Guofen Yan, Ph.D., from the University of Virginia School of Medicine in Charlottesville, and colleagues conducted a retrospective cohort study using data from the U.S. Renal Data System for 1,547,438 adults with no prior transplantation and first dialysis treatment between April 1, 1995, and Sept. 28, 2012. For each racial/ethnic group, the hazard ratios of death for the territories (American Samoa, Guam, Puerto Rico, and Virgin Islands) versus the 50 states were calculated. A total of 22,828 patients were treated in the territories and 1,524,610 patients were treated in the 50 states.
The researchers found that compared with the 50 states, in the territories, the crude mortality rate was lower for whites (14 versus 29 deaths per 100 patient-years), similar for blacks (18 and 17, respectively), and higher for Hispanics (27 versus 16) and Asians (22 versus 15). The risks for death remained greater for Hispanics and Asians living in the territories versus their counterparts in the 50 states in matched analyses (hazard ratios, 1.65 and 2.01, respectively). For black and white patients, no significant differences in mortality were seen in the territories versus the 50 states.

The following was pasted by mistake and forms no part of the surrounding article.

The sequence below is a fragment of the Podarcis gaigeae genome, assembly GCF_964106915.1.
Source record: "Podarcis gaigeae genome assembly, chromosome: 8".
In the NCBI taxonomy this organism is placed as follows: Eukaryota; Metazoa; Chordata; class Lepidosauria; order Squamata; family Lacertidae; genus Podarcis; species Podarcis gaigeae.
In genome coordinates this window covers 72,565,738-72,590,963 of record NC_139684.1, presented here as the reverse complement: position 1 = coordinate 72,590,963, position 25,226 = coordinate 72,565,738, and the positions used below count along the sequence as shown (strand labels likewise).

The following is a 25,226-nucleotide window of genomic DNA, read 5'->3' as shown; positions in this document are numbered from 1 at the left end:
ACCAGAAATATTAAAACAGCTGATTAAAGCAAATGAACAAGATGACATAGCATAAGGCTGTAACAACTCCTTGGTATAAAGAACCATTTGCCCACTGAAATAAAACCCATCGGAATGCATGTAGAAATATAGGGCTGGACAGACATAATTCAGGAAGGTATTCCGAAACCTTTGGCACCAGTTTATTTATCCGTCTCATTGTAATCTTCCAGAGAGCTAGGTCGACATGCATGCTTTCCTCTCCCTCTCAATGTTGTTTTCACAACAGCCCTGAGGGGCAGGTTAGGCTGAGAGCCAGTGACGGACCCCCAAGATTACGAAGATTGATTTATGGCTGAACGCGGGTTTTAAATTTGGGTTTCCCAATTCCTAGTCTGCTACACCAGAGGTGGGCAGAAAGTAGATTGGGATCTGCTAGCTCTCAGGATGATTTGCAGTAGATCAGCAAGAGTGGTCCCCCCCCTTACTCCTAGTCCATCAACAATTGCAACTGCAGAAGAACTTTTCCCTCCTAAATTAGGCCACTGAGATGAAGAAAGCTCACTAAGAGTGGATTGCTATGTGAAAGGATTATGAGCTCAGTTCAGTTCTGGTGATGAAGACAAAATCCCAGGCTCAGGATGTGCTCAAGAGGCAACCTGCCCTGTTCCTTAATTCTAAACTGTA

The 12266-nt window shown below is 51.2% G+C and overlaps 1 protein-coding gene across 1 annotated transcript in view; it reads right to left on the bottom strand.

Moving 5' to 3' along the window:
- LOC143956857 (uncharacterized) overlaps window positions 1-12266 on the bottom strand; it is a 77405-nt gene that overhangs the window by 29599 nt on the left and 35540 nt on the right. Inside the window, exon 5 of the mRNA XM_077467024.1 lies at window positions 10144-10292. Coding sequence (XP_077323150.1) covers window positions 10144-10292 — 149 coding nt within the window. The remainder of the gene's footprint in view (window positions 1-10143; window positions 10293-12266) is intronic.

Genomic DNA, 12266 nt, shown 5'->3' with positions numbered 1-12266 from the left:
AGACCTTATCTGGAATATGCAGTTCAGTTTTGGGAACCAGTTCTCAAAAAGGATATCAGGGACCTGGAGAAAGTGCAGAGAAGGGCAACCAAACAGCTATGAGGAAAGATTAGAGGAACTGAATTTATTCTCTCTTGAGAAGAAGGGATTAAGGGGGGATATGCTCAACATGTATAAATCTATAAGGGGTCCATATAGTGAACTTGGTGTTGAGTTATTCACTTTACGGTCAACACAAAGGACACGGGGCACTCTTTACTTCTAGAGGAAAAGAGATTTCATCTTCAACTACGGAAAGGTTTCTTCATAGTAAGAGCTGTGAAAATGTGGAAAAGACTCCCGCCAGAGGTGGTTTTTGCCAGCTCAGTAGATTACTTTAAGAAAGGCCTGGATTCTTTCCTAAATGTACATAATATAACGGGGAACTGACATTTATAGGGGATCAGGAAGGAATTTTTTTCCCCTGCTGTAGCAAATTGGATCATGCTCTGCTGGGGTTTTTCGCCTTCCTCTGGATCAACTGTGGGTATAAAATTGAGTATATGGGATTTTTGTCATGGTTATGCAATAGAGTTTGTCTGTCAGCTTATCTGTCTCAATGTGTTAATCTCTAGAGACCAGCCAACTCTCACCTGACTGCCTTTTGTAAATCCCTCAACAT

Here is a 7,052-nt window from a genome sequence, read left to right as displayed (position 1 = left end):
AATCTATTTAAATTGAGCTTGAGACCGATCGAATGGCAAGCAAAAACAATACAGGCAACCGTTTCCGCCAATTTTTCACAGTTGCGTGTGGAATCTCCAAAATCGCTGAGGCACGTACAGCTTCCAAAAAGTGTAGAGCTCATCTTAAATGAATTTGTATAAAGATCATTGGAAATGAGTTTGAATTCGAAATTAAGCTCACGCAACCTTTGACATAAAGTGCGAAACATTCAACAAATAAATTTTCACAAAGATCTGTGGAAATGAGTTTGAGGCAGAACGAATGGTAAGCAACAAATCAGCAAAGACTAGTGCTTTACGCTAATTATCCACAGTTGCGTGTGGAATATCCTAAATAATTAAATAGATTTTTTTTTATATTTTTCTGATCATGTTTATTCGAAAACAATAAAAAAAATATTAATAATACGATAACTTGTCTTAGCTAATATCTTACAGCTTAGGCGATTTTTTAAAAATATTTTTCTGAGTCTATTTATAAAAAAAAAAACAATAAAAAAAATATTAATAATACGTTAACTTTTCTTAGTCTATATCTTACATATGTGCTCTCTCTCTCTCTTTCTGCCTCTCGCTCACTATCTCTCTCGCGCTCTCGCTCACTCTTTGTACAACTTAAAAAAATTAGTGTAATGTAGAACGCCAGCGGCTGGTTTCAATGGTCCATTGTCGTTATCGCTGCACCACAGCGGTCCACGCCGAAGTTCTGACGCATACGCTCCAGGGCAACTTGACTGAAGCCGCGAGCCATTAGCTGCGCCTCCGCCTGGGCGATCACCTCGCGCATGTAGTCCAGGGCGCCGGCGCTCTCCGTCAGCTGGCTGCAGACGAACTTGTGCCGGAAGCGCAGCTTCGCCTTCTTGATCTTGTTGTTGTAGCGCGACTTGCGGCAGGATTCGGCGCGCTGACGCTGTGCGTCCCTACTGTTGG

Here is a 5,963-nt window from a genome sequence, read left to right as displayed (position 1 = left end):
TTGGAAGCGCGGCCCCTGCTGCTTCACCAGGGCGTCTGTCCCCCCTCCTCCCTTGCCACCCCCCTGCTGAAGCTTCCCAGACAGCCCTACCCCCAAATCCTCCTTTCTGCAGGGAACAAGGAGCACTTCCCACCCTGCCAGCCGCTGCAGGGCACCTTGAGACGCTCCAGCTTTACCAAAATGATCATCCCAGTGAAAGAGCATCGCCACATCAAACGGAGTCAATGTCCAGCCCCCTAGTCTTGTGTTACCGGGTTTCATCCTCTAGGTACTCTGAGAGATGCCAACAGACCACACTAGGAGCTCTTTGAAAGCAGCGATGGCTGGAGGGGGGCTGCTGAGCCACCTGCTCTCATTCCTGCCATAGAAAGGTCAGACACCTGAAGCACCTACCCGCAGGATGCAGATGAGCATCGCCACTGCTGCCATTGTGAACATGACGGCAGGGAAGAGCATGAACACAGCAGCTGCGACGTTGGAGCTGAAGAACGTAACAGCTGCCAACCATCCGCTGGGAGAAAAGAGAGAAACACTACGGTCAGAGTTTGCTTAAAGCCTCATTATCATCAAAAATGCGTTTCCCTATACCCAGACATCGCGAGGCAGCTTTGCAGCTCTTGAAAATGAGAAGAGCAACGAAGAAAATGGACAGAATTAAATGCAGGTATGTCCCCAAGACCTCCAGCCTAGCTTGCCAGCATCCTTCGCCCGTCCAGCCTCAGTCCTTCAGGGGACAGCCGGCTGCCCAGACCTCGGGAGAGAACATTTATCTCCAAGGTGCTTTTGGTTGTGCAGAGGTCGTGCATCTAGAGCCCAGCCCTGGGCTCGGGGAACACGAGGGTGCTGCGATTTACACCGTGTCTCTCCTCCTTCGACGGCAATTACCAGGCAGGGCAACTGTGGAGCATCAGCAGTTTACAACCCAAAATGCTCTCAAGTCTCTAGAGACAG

“Further studies are needed to better understand the influence of issues such as genetic factors, insurance coverage, health infrastructure, health beliefs and behaviors, social networks, and other subtleties in the United States territories that may add critical insights to our observations,” the authors write.
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